This movie has more mirror scenes than a hall of mirrors has, well, mirrors, but I’m here for it—more angles of Aline Küppenheim's immaculate face, the better.
Chile 76 takes place three years after the dictator Augusto Pinochet took over the country and cracked down on dissenting groups and rebels. There was political strife and unnecessary violence, but almost none of this plays out explicitly in the film. Instead, we mostly follow Carmen, who seems to be going through a crisis of her own, albeit an internal one. She lives a well-to-do life as she decorates a new house and volunteers at the church, but there is a deep-seated melancholia about her, which is maybe why she’s so drawn to Elias (Nicolás Sepúlveda). She exits her comfort zone and aids in his covert exchanges across town, perhaps because she’s genuinely interested in Elias’ cause, but possibly because she sees it as a way out from the humdrum of her privileged life. The beauty of the film is that it melds the personal with the political in subtle and interesting ways, allowing us viewers to draw our own conclusions to the matter.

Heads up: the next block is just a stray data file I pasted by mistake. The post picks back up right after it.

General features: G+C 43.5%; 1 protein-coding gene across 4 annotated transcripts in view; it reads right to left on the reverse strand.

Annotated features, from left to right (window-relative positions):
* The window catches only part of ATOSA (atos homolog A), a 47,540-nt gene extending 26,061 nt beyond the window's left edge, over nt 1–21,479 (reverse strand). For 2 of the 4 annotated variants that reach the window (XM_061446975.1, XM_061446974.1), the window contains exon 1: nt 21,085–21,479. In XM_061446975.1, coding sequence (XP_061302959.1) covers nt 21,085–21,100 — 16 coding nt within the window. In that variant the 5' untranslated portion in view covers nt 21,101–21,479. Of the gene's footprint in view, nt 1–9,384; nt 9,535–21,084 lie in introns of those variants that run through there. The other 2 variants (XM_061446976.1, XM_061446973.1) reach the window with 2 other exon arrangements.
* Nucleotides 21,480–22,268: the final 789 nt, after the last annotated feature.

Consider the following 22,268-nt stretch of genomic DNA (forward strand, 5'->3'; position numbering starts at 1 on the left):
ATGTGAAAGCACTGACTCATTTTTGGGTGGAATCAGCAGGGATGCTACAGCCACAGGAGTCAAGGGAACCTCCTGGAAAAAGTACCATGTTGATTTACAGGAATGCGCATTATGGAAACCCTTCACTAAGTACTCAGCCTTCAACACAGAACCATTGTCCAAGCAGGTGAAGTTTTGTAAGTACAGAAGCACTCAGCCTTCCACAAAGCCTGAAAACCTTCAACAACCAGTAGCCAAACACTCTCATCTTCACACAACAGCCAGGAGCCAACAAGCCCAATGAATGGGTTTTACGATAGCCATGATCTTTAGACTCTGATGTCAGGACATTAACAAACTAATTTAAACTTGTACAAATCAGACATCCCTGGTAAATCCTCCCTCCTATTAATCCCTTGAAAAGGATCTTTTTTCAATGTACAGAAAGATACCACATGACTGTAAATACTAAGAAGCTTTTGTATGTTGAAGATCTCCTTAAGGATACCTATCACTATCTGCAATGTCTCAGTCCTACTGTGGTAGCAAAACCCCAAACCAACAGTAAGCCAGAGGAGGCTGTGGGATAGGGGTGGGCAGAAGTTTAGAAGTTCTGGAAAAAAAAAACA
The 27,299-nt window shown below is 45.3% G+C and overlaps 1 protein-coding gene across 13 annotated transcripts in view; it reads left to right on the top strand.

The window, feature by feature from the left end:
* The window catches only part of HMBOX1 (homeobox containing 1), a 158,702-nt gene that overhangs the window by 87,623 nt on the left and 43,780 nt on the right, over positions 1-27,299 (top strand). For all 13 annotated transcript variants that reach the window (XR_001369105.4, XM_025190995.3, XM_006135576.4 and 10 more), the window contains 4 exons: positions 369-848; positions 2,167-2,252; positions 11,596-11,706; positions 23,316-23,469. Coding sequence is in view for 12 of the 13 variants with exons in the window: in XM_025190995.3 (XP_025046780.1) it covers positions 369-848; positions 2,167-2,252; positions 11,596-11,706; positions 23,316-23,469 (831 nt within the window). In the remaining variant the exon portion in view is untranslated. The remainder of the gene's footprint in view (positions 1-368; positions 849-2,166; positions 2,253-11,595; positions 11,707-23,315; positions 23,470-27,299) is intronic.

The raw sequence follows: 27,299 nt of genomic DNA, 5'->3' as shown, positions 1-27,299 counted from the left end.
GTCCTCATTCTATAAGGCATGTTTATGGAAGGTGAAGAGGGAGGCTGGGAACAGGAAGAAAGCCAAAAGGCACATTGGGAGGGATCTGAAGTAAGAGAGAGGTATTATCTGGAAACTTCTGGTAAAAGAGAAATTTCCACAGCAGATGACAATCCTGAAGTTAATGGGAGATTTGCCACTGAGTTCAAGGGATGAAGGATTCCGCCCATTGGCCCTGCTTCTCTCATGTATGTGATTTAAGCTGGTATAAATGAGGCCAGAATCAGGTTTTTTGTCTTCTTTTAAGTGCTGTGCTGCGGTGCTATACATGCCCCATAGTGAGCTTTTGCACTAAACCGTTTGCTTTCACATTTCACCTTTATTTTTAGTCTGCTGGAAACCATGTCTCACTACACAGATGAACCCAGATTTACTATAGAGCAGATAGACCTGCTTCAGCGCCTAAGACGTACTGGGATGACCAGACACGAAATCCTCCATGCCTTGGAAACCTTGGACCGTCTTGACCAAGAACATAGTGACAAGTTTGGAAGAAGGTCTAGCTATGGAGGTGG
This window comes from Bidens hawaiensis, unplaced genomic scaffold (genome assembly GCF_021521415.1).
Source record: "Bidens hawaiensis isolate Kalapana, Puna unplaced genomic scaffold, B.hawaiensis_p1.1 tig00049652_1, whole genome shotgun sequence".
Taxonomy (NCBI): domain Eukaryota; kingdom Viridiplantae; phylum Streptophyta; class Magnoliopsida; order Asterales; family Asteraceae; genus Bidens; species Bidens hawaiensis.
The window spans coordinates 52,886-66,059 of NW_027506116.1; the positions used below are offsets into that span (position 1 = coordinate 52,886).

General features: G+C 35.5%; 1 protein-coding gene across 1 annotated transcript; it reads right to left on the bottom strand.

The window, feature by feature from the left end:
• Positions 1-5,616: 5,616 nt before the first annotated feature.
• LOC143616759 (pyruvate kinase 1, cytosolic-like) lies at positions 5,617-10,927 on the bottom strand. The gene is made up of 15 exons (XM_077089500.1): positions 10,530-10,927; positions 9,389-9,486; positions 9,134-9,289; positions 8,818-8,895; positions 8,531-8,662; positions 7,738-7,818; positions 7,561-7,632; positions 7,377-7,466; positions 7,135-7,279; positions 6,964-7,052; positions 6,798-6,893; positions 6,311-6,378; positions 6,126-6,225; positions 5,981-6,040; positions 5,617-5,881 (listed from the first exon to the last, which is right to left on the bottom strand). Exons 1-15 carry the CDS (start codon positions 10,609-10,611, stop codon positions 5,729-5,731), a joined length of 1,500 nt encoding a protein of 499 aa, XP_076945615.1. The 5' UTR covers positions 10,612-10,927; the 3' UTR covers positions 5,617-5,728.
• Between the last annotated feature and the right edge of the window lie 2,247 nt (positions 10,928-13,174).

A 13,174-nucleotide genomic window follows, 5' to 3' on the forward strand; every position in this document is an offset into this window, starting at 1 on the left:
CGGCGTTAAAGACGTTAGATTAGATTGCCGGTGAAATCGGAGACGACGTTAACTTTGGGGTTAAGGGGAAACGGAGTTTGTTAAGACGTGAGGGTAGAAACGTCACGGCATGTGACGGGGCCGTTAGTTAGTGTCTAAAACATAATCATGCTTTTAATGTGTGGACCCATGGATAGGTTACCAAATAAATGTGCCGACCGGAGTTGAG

What did you think? Who should watch it?